Snowballs provide a tasty answer to summer heat


July 08, 1999|By Diane Mikulis | Diane Mikulis,SPECIAL TO THE SUN

REMEMBER THOSE hot summer days when we were kids?

We had a few options for cooling down. An air-conditioned house wasn't one of them.

There was the backyard wading pool, the sprinkler and the public pool. We could sit in the shade or go to the movies.

But one of the best ways -- the one that cooled us from the inside out -- was eating snowballs.

Sure, ice cream was great. But nothing beat that sweet, syrupy, colorful cup of chipped ice for fighting the heat.

Only a few flavors were available, and it was always fun to get something different, like rainbow.

Now, with temperatures in the 90s or higher, snowballs are blooming. The number of flavors has increased exponentially and toppings have been added. They're still as refreshing as they

Neighbors used to be on these hot, hot days.

So last week, as the mercury climbed, my family climbed, too -- into the car in search of snowball stands.

My sons, Adam, 11, David, 6, and Patrick, nearly 2, were willing tasters during several outings. We didn't find a lot of stands in western Howard County, but those we did find are worth sampling.

In the heart of Clarksville, a red, white and blue snowball stand sits just outside Kendall Hardware on Route 108.

Katie LaGrave, 16, a junior at River Hill High School, works at the stand four days a week. She said busiest times are Fridays and Saturdays and "whenever it's hot."

Sometimes lines are long. "One time when it was raining, we had people in line with umbrellas," Katie said.

The stand serves more than 50 flavors, including several diet flavors. Our choices were root beer, a classic taste; cotton candy, extremely sweet; and strawberry, very good.

Christopher Decaro, 10, and brother Matthew, 7, of Ellicott City like coming to the stand whenever their father, Richard, shops at Kendall.

Christopher's favorite flavor is lemon-lime, and Matthew's is rainbow.

Renee Madden of Catonsville owns the stand. Madden sells college textbooks and has most of her summers free.

So operating a snowball stand fits perfectly into her lifestyle.

Madden said her stand is the only one around serving shaved ice, which is crushed so finely it's like snow.

"It holds more flavor," she said. "I chose it because it makes a better product."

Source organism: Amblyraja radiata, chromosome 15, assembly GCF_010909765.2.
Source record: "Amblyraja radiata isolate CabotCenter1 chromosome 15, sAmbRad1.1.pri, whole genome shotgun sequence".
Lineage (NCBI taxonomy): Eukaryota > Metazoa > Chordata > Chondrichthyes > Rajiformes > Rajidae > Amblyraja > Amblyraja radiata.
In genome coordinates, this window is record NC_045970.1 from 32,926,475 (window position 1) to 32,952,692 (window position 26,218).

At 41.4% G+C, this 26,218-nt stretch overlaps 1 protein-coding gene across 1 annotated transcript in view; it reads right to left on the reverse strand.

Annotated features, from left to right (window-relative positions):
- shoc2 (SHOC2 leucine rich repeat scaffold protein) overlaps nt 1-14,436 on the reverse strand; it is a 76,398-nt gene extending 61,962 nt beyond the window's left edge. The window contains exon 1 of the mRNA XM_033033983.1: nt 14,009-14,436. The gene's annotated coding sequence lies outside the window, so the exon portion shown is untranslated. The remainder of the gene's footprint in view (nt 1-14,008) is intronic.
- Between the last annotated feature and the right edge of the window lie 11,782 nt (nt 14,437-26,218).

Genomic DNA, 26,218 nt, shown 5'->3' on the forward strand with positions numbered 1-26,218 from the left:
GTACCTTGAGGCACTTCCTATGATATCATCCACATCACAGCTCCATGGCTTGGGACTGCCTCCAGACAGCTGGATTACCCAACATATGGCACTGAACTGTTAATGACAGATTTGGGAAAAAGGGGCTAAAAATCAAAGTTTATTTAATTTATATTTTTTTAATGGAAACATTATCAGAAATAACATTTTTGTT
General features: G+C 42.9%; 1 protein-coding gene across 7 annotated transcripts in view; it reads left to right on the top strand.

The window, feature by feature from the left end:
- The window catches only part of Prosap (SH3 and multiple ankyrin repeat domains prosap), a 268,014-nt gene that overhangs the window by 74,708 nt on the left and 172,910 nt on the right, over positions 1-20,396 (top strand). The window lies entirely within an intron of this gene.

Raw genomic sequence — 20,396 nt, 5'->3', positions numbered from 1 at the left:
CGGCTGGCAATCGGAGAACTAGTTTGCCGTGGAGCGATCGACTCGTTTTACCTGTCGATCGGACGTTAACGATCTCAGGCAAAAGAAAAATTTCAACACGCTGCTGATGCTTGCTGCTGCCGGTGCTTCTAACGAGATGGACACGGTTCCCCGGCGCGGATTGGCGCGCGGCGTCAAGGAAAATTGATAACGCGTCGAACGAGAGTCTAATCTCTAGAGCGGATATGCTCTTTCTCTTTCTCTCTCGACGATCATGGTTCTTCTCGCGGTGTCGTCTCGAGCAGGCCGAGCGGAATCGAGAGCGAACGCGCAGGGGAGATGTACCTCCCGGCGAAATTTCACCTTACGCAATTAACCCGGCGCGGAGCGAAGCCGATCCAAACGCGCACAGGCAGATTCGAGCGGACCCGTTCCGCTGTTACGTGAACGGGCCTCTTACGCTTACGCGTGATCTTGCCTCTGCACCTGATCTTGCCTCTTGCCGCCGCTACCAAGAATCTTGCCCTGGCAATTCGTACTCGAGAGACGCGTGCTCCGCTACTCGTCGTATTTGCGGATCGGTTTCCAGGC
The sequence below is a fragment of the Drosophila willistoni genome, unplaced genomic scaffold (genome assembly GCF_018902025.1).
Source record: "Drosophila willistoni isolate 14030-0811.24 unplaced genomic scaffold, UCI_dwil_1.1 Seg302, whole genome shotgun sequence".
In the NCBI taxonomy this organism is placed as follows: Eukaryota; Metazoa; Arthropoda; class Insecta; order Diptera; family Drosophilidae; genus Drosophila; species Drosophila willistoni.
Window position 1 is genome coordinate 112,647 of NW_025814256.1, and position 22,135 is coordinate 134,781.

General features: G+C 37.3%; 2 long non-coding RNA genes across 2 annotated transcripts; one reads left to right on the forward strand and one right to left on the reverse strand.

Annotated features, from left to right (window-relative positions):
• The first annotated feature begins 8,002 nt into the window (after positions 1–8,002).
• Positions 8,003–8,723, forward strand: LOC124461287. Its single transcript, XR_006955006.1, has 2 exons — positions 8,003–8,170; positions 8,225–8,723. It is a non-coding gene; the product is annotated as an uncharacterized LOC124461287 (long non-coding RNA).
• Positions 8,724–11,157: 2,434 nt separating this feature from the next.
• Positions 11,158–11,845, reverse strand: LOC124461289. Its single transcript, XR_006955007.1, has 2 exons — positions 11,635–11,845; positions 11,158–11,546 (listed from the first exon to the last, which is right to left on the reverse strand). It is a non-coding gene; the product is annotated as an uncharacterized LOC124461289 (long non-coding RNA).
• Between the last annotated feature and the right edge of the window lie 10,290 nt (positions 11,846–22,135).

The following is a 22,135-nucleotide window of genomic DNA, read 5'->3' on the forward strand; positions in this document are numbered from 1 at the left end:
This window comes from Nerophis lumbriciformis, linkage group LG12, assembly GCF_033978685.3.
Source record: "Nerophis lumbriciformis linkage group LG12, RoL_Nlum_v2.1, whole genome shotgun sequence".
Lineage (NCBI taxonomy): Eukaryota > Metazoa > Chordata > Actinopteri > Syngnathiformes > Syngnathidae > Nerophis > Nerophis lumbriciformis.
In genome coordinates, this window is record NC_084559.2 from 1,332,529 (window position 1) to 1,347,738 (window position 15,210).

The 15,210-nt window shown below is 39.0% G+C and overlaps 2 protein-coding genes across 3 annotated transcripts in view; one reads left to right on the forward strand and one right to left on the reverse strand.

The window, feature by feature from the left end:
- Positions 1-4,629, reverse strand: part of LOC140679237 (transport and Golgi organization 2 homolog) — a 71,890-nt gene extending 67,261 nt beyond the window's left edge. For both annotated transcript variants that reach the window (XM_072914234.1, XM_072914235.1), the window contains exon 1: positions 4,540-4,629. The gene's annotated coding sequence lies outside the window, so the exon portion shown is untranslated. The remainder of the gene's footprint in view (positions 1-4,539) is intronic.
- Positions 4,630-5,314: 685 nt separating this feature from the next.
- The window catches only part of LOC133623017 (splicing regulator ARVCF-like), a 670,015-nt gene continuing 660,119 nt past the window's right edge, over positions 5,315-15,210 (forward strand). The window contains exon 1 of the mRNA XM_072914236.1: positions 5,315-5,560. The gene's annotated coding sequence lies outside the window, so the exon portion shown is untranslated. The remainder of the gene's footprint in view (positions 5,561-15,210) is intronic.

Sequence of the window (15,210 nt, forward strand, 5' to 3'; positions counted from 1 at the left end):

The special ice-crushing machine is more expensive and comes from New Orleans where "snowballs are a religion," Madden said.

The most popular flavors are egg custard, cherry and skylite -- a light blueberry. The stand serves several unusual flavors: Winnie-the-Pooh, a combination of coconut and lemon; Spiderman, which is skylite with cherry; and Barney, which is grape with lemon.

Toppings such as chocolate, marshmallow, cream and Nerds candy are available.

The stand is at 12260 Route 108. Hours are noon to 9 p.m. daily.

Several miles away in Glenelg, a snowball stand is tucked in beside Westwood Unique Furnishings and Antiques.

Even before you take a mouthful of the sweet, chilly stuff, you start to feel cooler. The property is surrounded by shade trees that catch the slightest breeze and send it downward.

The stand is hand-painted with vines and flowers and shaded by a white trellis awning. Flowering shrubs and vines grow nearby.

Owner Ingrid Melber, who also owns the antiques shop, has included plenty of places to sit and relax. A table and chairs await under a canopy, and some of her antiques and furnishings are arranged on the grass.

The Larkin family of West Friendship enjoys coming here for snowballs. This time, Sean, 11, chose tutti-frutti and brother Evan, 9, had egg custard.

Their mother, Marianne, said she likes the pina colada flavor.

Thirty-two flavors are served, and the most popular are cherry, egg custard and skylite.

During another visit, we ran into the Simmons family of Glenelg. Tyler, 5, sampled the blue bubble gum. His twin sister, Peyton, had chocolate and dad Bill enjoyed kiwi.

Their cousin, Madeline Meyer, 8, of Los Angeles, liked her lime snowball.

Melber purchased the church-turned-antiques shop five years ago. A year later, she put in the snowball stand.

"I saw them all over Maryland and thought it would be nice to do," she said.

Melber hires local teen-agers to sell the snowballs. Many, like Triadelphia Road resident Danny White, walk or ride bicycles to work.

Glenwood resident Mandy Fowler has a car and drives to work at the stand.

"It's a lot of fun because you can make money and have a good time too," said Mandy, a senior at Glenelg High School.

Westwood is at 13554 Triadelphia Road, just east of the Route 32 underpass. The stand is open daily noon to 9 p.m.

No tour of snowball stands could be complete without a stop at the Snowball Stand in Woodstock.

At Route 99 and Woodstock Road, this is quite an enterprise. The "stand," owned by the Miller family, is a building the size of a small house, complete with a parking lot.

But the most impressive thing is the selection of flavors -- nearly 100.

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